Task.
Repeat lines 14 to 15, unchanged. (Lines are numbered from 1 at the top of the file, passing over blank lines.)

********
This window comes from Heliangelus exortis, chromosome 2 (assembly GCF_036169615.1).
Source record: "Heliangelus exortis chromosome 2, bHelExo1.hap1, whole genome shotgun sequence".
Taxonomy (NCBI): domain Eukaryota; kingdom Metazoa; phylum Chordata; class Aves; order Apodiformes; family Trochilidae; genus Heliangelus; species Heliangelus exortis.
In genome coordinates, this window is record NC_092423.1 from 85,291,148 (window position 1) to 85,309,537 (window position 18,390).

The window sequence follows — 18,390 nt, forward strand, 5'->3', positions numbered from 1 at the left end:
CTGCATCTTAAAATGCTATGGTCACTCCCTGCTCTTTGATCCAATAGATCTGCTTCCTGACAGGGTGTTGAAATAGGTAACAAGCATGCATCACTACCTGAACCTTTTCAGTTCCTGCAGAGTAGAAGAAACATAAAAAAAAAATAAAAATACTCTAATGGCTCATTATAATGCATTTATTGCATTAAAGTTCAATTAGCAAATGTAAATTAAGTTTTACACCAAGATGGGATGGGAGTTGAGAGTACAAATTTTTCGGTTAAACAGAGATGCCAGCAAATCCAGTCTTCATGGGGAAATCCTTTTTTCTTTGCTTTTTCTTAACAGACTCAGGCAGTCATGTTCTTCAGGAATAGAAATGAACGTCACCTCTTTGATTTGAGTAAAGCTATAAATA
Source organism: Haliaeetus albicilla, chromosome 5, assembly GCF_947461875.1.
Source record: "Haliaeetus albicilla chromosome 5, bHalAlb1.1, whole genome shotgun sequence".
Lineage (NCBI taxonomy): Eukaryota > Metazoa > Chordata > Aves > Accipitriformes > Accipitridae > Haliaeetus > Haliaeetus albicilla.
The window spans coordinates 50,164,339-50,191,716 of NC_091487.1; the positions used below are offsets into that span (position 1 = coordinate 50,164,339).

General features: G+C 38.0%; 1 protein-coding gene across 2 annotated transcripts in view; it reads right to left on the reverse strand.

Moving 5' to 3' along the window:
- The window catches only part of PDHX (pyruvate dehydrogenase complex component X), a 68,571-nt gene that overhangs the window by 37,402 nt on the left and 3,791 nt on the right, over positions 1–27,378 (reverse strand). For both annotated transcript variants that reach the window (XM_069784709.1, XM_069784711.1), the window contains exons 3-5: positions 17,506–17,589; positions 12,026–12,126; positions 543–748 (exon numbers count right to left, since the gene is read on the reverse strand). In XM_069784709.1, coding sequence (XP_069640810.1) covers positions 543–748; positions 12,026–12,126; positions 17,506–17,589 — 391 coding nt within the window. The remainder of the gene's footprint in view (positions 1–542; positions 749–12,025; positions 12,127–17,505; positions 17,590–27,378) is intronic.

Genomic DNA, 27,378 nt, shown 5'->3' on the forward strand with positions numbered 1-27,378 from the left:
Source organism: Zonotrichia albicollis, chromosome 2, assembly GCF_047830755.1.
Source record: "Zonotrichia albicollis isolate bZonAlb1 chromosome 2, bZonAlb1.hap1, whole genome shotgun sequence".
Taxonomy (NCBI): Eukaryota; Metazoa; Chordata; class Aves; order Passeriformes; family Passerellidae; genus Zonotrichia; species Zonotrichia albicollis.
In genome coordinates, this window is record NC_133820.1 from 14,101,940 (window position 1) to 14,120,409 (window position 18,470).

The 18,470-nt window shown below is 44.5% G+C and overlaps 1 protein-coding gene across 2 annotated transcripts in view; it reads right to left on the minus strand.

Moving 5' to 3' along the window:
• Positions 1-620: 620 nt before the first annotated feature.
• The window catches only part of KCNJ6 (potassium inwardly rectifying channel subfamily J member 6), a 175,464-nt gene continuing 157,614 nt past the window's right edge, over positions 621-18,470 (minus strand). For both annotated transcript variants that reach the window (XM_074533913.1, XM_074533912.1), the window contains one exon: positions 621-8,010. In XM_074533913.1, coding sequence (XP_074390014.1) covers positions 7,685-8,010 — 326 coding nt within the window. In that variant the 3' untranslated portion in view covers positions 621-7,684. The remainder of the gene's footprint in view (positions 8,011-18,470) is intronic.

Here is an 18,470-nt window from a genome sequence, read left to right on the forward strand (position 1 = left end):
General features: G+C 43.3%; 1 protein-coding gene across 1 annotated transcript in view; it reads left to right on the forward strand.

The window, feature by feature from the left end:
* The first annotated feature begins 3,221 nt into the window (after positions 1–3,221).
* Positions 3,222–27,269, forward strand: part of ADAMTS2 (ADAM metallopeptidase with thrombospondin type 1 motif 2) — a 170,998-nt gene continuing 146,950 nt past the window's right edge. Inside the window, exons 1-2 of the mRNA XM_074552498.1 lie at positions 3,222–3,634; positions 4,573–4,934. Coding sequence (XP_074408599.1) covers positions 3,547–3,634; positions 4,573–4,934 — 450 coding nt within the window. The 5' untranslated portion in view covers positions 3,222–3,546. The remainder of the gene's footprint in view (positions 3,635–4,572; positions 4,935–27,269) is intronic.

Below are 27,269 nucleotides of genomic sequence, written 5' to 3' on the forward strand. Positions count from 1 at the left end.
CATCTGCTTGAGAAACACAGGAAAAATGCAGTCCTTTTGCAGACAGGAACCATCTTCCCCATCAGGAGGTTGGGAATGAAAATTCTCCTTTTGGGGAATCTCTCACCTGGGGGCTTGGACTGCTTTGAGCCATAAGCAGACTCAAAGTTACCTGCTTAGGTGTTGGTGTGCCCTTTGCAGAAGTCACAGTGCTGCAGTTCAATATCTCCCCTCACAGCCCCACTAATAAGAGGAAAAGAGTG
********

Genomic DNA, 27,378 nt, shown 5'->3' on the forward strand with positions numbered 1-27,378 from the left:
Source organism: Zonotrichia albicollis, chromosome 2, assembly GCF_047830755.1.